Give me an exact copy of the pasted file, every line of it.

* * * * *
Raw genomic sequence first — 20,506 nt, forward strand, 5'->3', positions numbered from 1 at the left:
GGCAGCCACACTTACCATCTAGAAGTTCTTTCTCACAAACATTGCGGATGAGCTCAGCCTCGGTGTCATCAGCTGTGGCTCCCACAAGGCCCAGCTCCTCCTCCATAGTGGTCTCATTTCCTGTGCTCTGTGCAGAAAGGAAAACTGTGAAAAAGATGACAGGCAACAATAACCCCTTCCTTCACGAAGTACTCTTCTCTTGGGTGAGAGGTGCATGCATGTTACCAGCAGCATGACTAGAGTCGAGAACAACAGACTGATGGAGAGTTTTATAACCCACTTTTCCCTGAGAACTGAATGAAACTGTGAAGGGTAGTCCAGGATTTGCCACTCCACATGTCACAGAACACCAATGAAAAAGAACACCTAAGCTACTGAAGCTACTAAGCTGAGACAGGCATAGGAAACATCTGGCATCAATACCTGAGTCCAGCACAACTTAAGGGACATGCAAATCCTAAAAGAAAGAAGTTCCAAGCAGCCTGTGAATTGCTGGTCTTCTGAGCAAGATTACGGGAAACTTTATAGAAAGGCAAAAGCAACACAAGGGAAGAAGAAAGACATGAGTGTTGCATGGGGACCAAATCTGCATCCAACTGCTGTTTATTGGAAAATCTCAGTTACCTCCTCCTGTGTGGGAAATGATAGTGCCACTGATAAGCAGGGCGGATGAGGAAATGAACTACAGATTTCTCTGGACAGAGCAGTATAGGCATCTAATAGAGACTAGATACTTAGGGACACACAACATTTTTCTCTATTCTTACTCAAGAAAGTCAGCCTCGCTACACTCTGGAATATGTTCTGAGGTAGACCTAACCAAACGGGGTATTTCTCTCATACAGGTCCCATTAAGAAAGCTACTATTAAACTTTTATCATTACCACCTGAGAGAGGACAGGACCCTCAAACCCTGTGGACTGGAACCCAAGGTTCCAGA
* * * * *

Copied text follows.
Raw genomic sequence first — 20,506 nt, forward strand, 5'->3', positions numbered from 1 at the left:
GGCAGCCACACTTACCATCTAGAAGTTCTTTCTCACAAACATTGCGGATGAGCTCAGCCTCGGTGTCATCAGCTGTGGCTCCCACAAGGCCCAGCTCCTCCTCCATAGTGGTCTCATTTCCTGTGCTCTGTGCAGAAAGGAAAACTGTGAAAAAGATGACAGGCAACAATAACCCCTTCCTTCACGAAGTACTCTTCTCTTGGGTGAGAGGTGCATGCATGTTACCAGCAGCATGACTAGAGTCGAGAACAACAGACTGATGGAGAGTTTTATAACCCACTTTTCCCTGAGAACTGAATGAAACTGTGAAGGGTAGTCCAGGATTTGCCACTCCACATGTCACAGAACACCAATGAAAAAGAACACCTAAGCTACTGAAGCTACTAAGCTGAGACAGGCATAGGAAACATCTGGCATCAATACCTGAGTCCAGCACAACTTAAGGGACATGCAAATCCTAAAAGAAAGAAGTTCCAAGCAGCCTGTGAATTGCTGGTCTTCTGAGCAAGATTACGGGAAACTTTATAGAAAGGCAAAAGCAACACAAGGGAAGAAGAAAGACATGAGTGTTGCATGGGGACCAAATCTGCATCCAACTGCTGTTTATTGGAAAATCTCAGTTACCTCCTCCTGTGTGGGAAATGATAGTGCCACTGATAAGCAGGGCGGATGAGGAAATGAACTACAGATTTCTCTGGACAGAGCAGTATAGGCATCTAATAGAGACTAGATACTTAGGGACACACAACATTTTTCTCTATTCTTACTCAAGAAAGTCAGCCTCGCTACACTCTGGAATATGTTCTGAGGTAGACCTAACCAAACGGGGTATTTCTCTCATACAGGTCCCATTAAGAAAGCTACTATTAAACTTTTATCATTACCACCTGAGAGAGGACAGGACCCTCAAACCCTGTGGACTGGAACCCAAGGTTCCAGA